The Cincinnati Bengals announced their 53-man roster Saturday, and unlike many teams, they didn’t edit it Sunday.
The Bengals were expected to put third-string quarterback Jeff Driskel on Injured Reserve, giving them an extra roster spot to fill, but the team didn’t make any moves Sunday afternoon. Driskel suffered a broken thumb on his throwing hand Thursday night at Indianapolis and still may go on IR at some point. He would be eligible to return eight weeks after being placed on IR.
While the Bengals didn’t alter their 53-man roster, they did add eight players to the practice squad .
Here are six things to know about the 2017 Bengals roster:
Four players the Bengals drafted in the spring did not make the 53-man roster, although one was due to injury with the team placing seventh-round tight end Mason Schreck on injured reserve with a knee injury suffered Aug. 19 vs. Kansas City.
Fifth-round kicker Jake Elliott, fifth-round offensive lineman J.J. Dielman and sixth-round defensive back Brandon Wilson were part of the final cuts.
“Well with 11 picks we ended up with in the draft, you knew there was a possibility of that occurring,” Bengals head coach Marvin Lewis said. “That’s part of it. We have guys competing for jobs and that’s the only way you can be fair, is give everybody an opportunity to earn a spot, earn a job.
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“We tell them all the time, ‘It doesn’t matter how you got here, it’s what you do once you’re here that counts,’” Lewis continued. “Some of these guys will get opportunities here or other places as they move forward and eventually they’ll bubble up and be NFL players. I feel really good about that. We’re not releasing a guy today that likely may not show up somewhere on somebody’s roster at some point this season.”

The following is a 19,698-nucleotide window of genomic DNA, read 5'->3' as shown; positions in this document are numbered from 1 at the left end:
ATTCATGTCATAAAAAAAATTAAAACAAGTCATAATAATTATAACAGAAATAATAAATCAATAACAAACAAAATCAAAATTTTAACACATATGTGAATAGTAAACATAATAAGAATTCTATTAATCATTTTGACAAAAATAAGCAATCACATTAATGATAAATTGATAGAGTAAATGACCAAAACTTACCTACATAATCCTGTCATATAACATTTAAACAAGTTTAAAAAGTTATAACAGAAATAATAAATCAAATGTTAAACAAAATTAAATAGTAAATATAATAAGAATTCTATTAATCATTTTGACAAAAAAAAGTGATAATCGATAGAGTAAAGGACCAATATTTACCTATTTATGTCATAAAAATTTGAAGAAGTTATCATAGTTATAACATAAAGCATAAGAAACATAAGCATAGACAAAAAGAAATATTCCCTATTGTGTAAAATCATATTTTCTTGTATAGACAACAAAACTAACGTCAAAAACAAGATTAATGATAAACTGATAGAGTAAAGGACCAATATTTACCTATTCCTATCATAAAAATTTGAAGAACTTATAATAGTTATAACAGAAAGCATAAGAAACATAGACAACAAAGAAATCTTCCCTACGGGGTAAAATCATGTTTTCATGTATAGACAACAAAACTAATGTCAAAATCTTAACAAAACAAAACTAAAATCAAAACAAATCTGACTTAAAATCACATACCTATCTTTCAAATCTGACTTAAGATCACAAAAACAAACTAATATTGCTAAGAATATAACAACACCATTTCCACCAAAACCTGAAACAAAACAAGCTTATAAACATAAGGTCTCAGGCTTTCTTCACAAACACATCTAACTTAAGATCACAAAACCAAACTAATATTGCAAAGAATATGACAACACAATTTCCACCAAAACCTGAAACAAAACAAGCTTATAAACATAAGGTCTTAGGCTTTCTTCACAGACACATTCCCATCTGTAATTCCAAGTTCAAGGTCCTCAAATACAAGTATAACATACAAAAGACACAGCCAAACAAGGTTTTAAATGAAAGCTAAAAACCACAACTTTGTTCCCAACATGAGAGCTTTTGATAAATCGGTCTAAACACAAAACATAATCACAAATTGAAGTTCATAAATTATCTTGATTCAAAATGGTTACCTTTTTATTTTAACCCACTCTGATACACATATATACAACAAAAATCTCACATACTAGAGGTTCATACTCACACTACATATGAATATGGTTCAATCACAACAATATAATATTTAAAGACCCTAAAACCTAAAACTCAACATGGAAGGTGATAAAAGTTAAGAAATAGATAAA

The flip side of that is two undrafted rookies made the roster in linebacker Hardy Nickerson and tight end Cethan Carter.
While Carter’s selection was a ripple effect from the Schreck injury, Nickerson was a candidate to make the squad almost from the jump, performing well in OTAs and earning second- and third-team reps throughout the spring and training camp.
“Hardy’s done a tremendous job since the day he walked in here in running the defense and understanding the defense,” Lewis said. “He’s very calm on the field. Listening to Paul speak with him during the games through the communicator, he’s able to relate things to him like you’re talking to a very veteran player. He’s been very sudden in his play and has really played very, very well.”
The Bengals hoped to get Dielman on the practice squad, but the Rams claimed him off waivers.
The Bengals signed eight players to their practice squad Sunday, including rookie kicker Jake Elliott.
Also joining the practice squad are linebacker Brandon Bell, tackle Kent Perkins, defensive tackles DeShawn Williams and Josh Tupou, wide receiver Kermit Whitfield, running back Jarveon Williams and safety Brandon Wilson.